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Parkinson's Disease


A total of 1.5 million Americans have Parkinson's Disease, more than are afflicted with multiple sclerosis and muscular dystrophy combined. Parkinsons, a degenerative disorder of the brain, results from the destruction of substantia nigra cells that produce dopamine. Typical Parkinsons symptoms include rigid muscles, tremor, bradykinesia (slow movement), gait disturbance, and postural instability.

How Upper Cervical Care Relates to Parkinson's Disease

While medical science has not determined the exact cause of PD, recent research is pointing towards a possible trauma-induced origin for PD.1-18 Evidence supports that trauma (in particular mild concussive injury to the head, neck or upper back) increases the risk of PD onset.1-18 Following the trauma, PD symptoms can take months or years to develop

The purpose of upper cervical care is to reverse the trauma-induced upper neck injury; thereby eliminating adverse effects upon the brain.While many Parkinsons sufferers recall specific traumas such as head injuries, auto accidents or falls, some do not.  An evaluation is necessary in each individual's case to assess whether an upper cervical injury is present and whether benefit from upper cervical care can be achieved.


Research Summary

Dr. Elster completed a preliminary study of 10 Parkinson's patients in 1999 (see research articles below). By 2019, approximately 65 patients have been examined and treated by Dr. Elster using specific upper cervical care. All patients showed evidence of trauma-induced upper cervical injuries during examination (upper cervical radiographs and digital infrared imaging). Many patients recalled specific incidences of trauma (auto accidents, falls, concussions, whiplashes) while some did not. Some traumas had occurred more than 10 years (even as many as 40 years) prior to the onset of Parkinson's symptoms. Even if a patient did not recall experiencing an accident or trauma to his or her neck, upper cervical injuries were found in 100% of cases examined.


Case Studies

View Case Studies related to Parkinson's Disease

Research Articles and Publications
  1. Bower JH, Maraganore DM, Peterson BJ. Head trauma preceding PD. Neurology 2003; 60: 1610-1615.
  2. Tsai CH, Lo SK, See LC. Environmental risk factors of young onset Parkinson's disease: a case-controlled study. Clin Neurol Neurosurg. 2002 Sep; 104(4):328-33.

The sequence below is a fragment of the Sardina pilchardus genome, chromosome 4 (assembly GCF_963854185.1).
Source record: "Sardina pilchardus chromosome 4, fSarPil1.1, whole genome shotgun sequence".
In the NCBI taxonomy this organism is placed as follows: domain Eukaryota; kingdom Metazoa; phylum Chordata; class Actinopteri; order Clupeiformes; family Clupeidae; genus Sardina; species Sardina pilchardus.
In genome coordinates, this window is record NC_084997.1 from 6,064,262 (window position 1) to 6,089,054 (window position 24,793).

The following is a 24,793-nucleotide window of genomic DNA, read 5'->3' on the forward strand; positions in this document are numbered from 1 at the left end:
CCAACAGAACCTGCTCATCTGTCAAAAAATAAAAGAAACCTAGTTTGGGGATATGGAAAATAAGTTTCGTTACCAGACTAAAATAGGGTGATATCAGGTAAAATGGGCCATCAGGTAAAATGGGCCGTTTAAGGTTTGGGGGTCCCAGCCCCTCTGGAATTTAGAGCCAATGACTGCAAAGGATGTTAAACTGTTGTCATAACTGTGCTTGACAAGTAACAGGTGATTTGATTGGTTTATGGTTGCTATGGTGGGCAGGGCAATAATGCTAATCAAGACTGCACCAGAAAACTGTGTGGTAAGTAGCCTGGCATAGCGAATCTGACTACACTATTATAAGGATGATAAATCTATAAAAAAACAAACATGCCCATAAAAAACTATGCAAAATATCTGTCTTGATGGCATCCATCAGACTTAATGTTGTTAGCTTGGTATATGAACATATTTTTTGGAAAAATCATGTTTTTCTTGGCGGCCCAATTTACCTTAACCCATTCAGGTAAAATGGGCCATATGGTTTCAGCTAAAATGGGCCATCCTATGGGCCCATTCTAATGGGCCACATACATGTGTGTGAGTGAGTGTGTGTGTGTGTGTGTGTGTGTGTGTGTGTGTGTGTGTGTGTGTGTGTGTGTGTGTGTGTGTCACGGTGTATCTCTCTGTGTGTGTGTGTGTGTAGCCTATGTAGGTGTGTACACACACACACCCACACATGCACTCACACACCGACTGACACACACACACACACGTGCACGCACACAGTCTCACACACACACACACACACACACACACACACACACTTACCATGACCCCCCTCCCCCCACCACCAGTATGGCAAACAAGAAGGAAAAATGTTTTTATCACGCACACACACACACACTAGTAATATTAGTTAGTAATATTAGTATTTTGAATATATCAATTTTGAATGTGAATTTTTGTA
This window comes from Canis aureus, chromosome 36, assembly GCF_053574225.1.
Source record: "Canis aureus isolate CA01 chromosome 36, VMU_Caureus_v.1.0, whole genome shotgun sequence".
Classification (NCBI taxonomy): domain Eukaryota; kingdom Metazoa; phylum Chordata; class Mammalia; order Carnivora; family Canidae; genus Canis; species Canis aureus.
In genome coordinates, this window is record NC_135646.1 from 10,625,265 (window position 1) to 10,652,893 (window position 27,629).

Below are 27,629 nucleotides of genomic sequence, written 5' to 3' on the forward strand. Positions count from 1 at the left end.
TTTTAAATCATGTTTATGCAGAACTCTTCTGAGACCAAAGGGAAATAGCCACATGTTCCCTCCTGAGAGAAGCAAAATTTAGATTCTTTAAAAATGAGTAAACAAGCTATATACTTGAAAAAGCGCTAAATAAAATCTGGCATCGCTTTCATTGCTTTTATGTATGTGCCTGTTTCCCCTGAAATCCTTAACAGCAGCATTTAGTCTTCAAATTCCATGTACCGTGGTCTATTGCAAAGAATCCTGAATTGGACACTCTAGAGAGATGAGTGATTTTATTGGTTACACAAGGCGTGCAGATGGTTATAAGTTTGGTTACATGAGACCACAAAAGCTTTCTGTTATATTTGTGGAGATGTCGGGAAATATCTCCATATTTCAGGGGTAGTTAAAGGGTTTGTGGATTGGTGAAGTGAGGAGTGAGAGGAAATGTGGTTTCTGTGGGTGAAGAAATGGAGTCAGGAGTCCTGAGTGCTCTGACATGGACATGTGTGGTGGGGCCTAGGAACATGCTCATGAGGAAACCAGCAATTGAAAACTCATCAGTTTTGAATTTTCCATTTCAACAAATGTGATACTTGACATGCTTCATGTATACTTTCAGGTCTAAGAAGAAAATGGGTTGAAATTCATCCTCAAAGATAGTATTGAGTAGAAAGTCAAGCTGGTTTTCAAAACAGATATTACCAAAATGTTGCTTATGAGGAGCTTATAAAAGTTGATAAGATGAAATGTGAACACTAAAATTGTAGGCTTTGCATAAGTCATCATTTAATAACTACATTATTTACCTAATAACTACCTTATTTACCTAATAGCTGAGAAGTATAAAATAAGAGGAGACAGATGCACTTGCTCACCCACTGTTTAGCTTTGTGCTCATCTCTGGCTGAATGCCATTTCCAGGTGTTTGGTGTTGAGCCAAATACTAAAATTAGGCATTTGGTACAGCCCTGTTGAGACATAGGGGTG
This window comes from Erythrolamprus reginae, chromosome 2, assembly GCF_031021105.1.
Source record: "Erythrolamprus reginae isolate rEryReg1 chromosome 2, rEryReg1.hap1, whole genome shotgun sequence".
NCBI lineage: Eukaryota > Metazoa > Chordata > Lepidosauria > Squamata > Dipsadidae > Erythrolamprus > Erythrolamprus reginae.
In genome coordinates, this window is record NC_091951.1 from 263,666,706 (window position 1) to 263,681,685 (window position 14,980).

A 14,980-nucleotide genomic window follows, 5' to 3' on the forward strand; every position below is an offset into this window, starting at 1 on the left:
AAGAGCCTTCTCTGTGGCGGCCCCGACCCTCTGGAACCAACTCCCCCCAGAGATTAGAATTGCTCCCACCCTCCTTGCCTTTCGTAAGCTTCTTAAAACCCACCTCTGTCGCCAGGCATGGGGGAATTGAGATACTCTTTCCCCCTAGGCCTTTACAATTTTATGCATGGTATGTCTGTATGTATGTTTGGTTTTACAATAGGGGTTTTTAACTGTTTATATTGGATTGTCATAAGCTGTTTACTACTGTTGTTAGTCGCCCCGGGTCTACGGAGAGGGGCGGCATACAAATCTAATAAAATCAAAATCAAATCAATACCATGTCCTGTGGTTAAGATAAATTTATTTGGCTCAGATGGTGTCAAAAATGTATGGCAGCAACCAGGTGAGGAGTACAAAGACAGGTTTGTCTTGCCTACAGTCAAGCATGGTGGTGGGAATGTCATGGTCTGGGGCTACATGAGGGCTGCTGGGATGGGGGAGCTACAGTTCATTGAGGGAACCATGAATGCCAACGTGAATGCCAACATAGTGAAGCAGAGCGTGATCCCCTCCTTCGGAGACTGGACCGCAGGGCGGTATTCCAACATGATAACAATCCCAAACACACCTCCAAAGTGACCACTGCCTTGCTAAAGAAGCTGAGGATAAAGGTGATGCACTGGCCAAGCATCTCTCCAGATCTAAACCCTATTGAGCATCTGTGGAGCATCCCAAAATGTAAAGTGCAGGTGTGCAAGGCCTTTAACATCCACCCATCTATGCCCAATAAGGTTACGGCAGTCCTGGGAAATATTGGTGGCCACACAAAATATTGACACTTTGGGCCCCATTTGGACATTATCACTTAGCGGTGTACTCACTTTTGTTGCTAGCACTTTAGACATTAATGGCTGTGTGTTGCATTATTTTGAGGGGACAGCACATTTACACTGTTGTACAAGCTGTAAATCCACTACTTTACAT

3. Ellis SJ. Tremor and other movement disorders after whiplash type injuries. J Neurol Neurosurg Psychiatry 1997 Jul; 63(1): 110-2.
  4. Lees, AJ. Trauma and parkinson's disease. Rev Neurol (Paris) (SU9) 1997 Oct; 153: 541-6. 5. Seider A, Hellenbrand W, Robra BP, et al. Possible environmental, occupational, and other etiologic factors for parkinson's disease: a case-control study in germany. Neurology (NZO) 1996 May; 46 (5): 1275-84.
  5. Goetz CG, Pappert EJ. Trauma and movement disorders. Neurol Clin (NEU) 1992 Nov; (4): 907-19.
  6. Factor SA, Weiner WJ. Prior history of head trauma in parkinson's disease. Mov Disord (NIA) 1991; 6(3): 225-9.
  7. Factor SA, Sanchez-Ramos J, Weiner WJ. Trauma as an etiology of parkinsonism: a historical review of the concept. Mov Disord (NIA) 1988; 3(1): 30-6.
  8. Doder M, Jahanshahi M, Turianski N, Moseley IF, Lees AJ. Parkinson's syndrome after closed head injury: a single case report. J Neurol Neurosurg Psychiatry (JBB) 1999 Mar; 66(3): 380-5.
  9. Bhatt M, Mankodi A, Elias M. Posttraumatic akinetic-rigid syndrome resembling Parkinson's disease: a report on three patients. Mov Disord 2000 Mar; 15(2):313-7.
  10. Taylor CA, Saint-Hilaire MH, Cupples LA. Environmental, medical, and family history risk factors for Parkinson's disease: a New England-based case control study. Am J Med Genet 1999 Dec 15; 88(6): 742-9.
  11. Jankovic J. Post-traumatic movement disorders: central and peripheral mechanisms. Neurology 1994 Nov; 44(11): 2006-14.
  12. Nora LM, Nora RE. Selected legal issues in movement disorders. Neurol Clin 1999 May; 17(2): 257-66.
  13. Smargiassi A, Mutti A, De Rosa A. A case-control study of occupational and environmental risk factors for Parkinson's disease in the Emilia-Romagna region of Italy. Neurotoxicology 1998 Aug-Oct; 19(4-5): 709-12.
  14. Veldman BA, Wijn AM, Knoers N. Genetic and environmental risk factors in Parkinson's disease. Clin Neurol Neurosurg 1998 Mar; 100(1): 15-26.
  15. Ben-Shlomo Y. The epidemiology of Parkinson's disease. Baillieres Clin Neurol 1997 Apr; 6(1): 55-68.
  16. Turjanski N, Lees AJ, Brooks DJ. Dopaminergic function in patients with posttraumatic Parkinsonism: an 18F-dopa PET study. Neurology 1997 Jul; 49(1): 183-9.
  17. Stern M, Dulaney E, Gruber SB. The epidemiology of Parkinson's disease. A case-control study of young-onset and old-onset patients. Arch Neurol 1991 Sep; 48(9):903-7.
  18. Semchuk KM, Love EJ, Lee RG. Parkinson's disease: a test of the multifactorial etiologic hypothesis. Neurology 1993 Jun: 43(6): 1173-80.

The content and materials provided in this web site are for informational and educational purposes only and are not intended to supplement or comprise a medical diagnosis or other professional opinion, or to be used in lieu of a consultation with a physician or competent health care professional for medical diagnosis and/or treatment. All content and materials including research papers, case studies and testimonials summarizing patients' responses to care are intended for educational purposes only and do not imply a guarantee of benefit. Individual results may vary, depending upon several factors including age of the patient, severity of the condition, severity of the spinal injury, and duration of time the condition has been present.